The program asks you to enter a name for the resulting .exe (like Rybkax64Linux), the IP of the server (e.g. localhost, alternatively and the port number (e.g. 7788).
In our example the file "netRybkax64.exe" was created in the home folder.


That's it, now you can start Rybka by installing the created netRybkax64Linux file just like a normal Windows engine with a Windows GUI.

To start the server automatically at the system start, go to "System->Preferences->Startup Applications" and create a new entry using the command for starting the server.

If you want to use the computer as server only and connect it to another computer, look up the IP of the computer in your local network by right-clicking on the little network symbol:


In my case the IP is, so the command for starting the server should be

wish engineServer.tcl -host -port 7788 -debug 0 -engineName Rybkax64Linux -engine /home/fkling/Rybkax64Linux -cmdArgs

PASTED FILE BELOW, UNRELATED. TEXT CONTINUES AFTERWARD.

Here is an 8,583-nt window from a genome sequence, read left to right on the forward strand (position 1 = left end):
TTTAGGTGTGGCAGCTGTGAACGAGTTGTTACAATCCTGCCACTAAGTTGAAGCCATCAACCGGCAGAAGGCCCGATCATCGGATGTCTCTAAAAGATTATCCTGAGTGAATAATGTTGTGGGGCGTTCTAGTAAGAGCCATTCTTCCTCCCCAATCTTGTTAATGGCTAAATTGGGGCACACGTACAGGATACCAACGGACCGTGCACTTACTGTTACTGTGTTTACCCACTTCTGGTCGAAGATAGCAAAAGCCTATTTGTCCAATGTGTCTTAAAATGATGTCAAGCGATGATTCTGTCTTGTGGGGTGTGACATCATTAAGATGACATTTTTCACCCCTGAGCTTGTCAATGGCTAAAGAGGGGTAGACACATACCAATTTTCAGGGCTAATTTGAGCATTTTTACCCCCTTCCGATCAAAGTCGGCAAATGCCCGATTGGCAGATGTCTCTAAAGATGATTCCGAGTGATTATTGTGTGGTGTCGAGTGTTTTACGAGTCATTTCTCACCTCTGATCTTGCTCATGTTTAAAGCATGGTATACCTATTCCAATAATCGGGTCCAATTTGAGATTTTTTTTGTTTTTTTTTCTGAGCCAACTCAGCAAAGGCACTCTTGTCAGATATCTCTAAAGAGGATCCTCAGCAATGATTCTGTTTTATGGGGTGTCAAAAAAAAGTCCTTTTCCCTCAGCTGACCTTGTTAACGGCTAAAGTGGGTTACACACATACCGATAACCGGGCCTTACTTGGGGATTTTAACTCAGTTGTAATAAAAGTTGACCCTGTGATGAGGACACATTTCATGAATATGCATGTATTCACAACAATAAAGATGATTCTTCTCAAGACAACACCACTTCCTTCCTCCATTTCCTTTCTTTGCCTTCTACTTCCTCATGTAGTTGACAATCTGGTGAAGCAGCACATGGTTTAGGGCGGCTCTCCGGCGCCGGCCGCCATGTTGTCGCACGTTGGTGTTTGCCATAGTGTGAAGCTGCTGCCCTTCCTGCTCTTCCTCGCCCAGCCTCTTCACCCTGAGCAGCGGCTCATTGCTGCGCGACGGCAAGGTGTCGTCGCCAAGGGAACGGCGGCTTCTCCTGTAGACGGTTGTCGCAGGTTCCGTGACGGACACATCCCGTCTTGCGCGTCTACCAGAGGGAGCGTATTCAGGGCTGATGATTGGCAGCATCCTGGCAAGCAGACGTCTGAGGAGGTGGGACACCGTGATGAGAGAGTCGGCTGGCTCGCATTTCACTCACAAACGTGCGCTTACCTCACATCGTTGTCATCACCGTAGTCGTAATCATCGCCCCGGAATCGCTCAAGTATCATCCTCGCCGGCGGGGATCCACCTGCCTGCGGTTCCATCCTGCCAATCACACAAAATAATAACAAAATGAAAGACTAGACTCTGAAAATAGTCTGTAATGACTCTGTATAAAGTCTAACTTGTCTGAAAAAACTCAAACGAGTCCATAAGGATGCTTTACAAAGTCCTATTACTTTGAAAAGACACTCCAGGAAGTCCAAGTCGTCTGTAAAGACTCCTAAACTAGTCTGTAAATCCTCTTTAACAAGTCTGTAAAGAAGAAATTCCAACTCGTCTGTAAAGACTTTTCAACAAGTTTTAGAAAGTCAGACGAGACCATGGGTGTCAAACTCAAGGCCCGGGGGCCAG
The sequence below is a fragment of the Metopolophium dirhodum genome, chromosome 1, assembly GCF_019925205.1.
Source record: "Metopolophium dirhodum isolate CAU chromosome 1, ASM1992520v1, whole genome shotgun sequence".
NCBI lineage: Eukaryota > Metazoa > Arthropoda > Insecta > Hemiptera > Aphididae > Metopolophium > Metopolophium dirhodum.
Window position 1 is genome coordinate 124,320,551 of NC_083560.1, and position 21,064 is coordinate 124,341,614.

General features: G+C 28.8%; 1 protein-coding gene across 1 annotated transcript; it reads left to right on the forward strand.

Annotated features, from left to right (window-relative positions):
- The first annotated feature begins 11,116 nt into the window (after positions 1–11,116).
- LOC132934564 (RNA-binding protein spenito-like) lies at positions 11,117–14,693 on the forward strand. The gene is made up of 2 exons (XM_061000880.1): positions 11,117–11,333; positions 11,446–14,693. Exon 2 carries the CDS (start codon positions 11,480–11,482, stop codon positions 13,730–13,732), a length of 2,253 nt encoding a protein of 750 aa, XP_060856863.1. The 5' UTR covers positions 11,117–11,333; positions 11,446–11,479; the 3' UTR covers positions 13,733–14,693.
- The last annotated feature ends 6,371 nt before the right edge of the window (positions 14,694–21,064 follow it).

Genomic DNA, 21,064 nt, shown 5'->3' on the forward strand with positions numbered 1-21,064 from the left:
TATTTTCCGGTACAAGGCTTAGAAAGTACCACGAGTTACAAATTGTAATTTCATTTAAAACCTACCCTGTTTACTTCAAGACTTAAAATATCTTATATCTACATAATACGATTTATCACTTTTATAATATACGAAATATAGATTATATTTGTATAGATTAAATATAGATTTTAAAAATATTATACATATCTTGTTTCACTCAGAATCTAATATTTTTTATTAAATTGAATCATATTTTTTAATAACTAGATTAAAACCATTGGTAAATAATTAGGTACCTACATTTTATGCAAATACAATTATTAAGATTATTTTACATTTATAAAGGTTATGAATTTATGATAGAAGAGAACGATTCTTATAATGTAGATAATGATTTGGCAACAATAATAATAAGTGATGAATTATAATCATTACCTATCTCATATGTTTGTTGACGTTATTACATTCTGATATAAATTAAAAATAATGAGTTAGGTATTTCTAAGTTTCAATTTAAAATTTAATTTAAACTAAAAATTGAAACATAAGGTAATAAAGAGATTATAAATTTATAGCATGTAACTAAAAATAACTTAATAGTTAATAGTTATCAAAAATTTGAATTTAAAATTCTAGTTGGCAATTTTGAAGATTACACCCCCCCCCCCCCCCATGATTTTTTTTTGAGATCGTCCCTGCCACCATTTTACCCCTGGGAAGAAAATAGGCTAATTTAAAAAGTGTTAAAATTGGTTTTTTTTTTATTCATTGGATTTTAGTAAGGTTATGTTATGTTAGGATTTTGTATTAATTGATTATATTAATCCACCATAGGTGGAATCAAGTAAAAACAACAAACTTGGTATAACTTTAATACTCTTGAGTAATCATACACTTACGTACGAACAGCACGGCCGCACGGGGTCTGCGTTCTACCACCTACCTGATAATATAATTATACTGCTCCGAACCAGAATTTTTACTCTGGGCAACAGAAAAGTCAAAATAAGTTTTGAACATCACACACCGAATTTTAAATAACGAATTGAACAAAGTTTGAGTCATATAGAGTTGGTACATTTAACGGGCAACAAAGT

To connect to this server, start the engineClient.exe on another computer and instead of "localhost" (what we used before) use the IP (e.g.

You may need to open the port (i.e. 7788 in our example) by editing the configuration of your router, look up how to do that in it's manual.

Tested GUIs

Not every GUI programmed for Windows runs with Wine under Linux, also connecting to the engine via netchess doesn't always work. In the following table "32 bit" means that the GUI runs under Wine and can start Rybka as 32 bit engine, 64 bit that the netchess trick works. All the tests were done with Wine 1.3, the list of GUIs is not complete of course and there is no guarantee that the results are also true for your system. Note that e.g. Fritz can connect to a Linux computer if you use one computer with Linux as server only and connect from a computer with Windows via netchess.

GUIs tested
GUIVersion32 bit64 bitnotes
Aquarium4.05yesyesOptimized for Wine. FAQ and additional files in our forum.
Arena2.01yes?Optimized for Wine. Seems not to work on any system.
Chess Assistant10yesyes
Fritz12 downloadnonoDoesn't work, graphic errors.

If you have further questions, please visit our forum.